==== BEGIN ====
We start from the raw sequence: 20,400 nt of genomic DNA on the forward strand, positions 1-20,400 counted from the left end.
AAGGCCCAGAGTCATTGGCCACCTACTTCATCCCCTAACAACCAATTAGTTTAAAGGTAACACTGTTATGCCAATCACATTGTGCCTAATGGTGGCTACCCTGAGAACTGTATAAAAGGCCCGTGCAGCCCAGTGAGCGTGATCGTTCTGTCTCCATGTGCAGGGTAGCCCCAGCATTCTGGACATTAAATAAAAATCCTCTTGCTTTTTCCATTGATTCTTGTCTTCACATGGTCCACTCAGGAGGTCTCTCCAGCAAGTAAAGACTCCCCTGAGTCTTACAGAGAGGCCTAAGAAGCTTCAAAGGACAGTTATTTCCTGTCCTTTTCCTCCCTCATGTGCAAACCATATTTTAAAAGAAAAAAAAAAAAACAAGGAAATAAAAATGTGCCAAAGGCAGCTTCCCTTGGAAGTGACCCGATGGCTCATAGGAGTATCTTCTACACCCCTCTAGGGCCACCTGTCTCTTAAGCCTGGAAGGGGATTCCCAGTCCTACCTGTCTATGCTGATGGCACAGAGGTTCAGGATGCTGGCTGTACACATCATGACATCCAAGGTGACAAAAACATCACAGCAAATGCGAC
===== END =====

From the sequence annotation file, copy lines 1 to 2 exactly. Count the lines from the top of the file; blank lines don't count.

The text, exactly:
We start from the raw sequence: 20,400 nt of genomic DNA on the forward strand, positions 1-20,400 counted from the left end.
AAGGCCCAGAGTCATTGGCCACCTACTTCATCCCCTAACAACCAATTAGTTTAAAGGTAACACTGTTATGCCAATCACATTGTGCCTAATGGTGGCTACCCTGAGAACTGTATAAAAGGCCCGTGCAGCCCAGTGAGCGTGATCGTTCTGTCTCCATGTGCAGGGTAGCCCCAGCATTCTGGACATTAAATAAAAATCCTCTTGCTTTTTCCATTGATTCTTGTCTTCACATGGTCCACTCAGGAGGTCTCTCCAGCAAGTAAAGACTCCCCTGAGTCTTACAGAGAGGCCTAAGAAGCTTCAAAGGACAGTTATTTCCTGTCCTTTTCCTCCCTCATGTGCAAACCATATTTTAAAAGAAAAAAAAAAAAACAAGGAAATAAAAATGTGCCAAAGGCAGCTTCCCTTGGAAGTGACCCGATGGCTCATAGGAGTATCTTCTACACCCCTCTAGGGCCACCTGTCTCTTAAGCCTGGAAGGGGATTCCCAGTCCTACCTGTCTATGCTGATGGCACAGAGGTTCAGGATGCTGGCTGTACACATCATGACATCCAAGGTGACAAAAACATCACAGCAAATGCGAC